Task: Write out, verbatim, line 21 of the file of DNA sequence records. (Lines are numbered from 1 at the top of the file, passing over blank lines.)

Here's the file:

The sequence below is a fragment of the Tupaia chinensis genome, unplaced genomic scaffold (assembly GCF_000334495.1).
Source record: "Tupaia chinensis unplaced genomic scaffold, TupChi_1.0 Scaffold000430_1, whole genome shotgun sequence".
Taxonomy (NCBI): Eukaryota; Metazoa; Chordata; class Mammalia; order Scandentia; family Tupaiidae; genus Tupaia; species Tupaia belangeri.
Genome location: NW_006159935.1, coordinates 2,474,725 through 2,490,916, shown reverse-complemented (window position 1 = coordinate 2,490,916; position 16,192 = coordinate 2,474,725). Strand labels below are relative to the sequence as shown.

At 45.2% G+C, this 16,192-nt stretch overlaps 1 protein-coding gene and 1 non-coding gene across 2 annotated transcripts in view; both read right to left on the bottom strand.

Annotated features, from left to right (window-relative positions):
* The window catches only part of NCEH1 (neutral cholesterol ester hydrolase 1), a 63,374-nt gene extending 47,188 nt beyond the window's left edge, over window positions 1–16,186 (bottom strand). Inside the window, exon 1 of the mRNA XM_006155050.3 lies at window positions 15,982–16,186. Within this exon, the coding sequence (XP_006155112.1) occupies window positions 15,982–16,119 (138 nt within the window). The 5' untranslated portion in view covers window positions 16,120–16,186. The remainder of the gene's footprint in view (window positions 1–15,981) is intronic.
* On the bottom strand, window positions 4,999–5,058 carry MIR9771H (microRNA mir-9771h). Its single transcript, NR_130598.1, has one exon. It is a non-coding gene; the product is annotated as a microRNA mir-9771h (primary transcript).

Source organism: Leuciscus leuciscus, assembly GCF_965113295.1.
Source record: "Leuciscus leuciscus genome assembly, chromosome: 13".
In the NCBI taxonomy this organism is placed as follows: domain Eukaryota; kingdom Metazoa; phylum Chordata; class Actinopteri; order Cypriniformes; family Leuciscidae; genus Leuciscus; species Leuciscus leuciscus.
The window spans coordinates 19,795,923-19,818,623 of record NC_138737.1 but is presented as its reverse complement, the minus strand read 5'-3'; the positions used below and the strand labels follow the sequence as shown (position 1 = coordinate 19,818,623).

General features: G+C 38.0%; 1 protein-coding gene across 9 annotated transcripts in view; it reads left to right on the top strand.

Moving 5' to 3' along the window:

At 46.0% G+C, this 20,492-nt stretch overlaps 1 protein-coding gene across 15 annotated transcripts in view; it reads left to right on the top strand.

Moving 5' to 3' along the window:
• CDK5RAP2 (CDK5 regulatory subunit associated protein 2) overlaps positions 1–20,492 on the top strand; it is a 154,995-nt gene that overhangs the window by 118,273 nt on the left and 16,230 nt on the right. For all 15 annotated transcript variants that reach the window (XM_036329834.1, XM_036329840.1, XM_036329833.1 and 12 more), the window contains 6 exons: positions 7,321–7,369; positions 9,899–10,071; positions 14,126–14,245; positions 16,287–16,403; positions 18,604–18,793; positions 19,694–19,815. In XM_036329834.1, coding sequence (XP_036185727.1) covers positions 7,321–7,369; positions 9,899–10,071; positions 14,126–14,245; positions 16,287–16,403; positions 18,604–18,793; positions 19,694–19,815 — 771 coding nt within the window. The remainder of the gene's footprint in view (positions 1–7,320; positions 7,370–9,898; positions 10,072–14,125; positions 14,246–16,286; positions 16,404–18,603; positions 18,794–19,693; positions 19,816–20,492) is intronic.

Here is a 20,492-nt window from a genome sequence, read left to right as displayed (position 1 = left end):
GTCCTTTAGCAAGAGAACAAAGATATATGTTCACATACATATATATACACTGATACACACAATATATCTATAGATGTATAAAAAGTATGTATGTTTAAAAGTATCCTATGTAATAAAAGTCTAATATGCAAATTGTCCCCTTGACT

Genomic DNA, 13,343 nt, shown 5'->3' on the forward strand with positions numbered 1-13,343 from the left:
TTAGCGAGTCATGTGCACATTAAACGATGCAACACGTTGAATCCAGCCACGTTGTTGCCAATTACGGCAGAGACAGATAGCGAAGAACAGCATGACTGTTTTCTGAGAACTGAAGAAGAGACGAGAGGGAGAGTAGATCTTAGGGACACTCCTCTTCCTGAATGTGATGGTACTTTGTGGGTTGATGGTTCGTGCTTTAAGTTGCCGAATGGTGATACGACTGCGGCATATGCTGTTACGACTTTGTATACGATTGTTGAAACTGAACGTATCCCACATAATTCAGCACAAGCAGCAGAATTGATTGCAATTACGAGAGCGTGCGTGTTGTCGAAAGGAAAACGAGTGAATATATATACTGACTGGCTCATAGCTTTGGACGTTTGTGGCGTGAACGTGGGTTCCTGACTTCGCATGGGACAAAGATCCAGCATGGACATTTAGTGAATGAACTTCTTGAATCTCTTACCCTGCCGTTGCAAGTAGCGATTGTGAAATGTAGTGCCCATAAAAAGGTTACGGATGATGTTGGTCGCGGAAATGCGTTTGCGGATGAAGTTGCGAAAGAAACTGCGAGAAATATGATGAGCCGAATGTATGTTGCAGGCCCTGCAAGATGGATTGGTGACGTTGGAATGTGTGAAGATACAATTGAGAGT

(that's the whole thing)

TTAGCGAGTCATGTGCACATTAAACGATGCAACACGTTGAATCCAGCCACGTTGTTGCCAATTACGGCAGAGACAGATAGCGAAGAACAGCATGACTGTTTTCTGAGAACTGAAGAAGAGACGAGAGGGAGAGTAGATCTTAGGGACACTCCTCTTCCTGAATGTGATGGTACTTTGTGGGTTGATGGTTCGTGCTTTAAGTTGCCGAATGGTGATACGACTGCGGCATATGCTGTTACGACTTTGTATACGATTGTTGAAACTGAACGTATCCCACATAATTCAGCACAAGCAGCAGAATTGATTGCAATTACGAGAGCGTGCGTGTTGTCGAAAGGAAAACGAGTGAATATATATACTGACTGGCTCATAGCTTTGGACGTTTGTGGCGTGAACGTGGGTTCCTGACTTCGCATGGGACAAAGATCCAGCATGGACATTTAGTGAATGAACTTCTTGAATCTCTTACCCTGCCGTTGCAAGTAGCGATTGTGAAATGTAGTGCCCATAAAAAGGTTACGGATGATGTTGGTCGCGGAAATGCGTTTGCGGATGAAGTTGCGAAAGAAACTGCGAGAAATATGATGAGCCGAATGTATGTTGCAGGCCCTGCAAGATGGATTGGTGACGTTGGAATGTGTGAAGATACAATTGAGAGT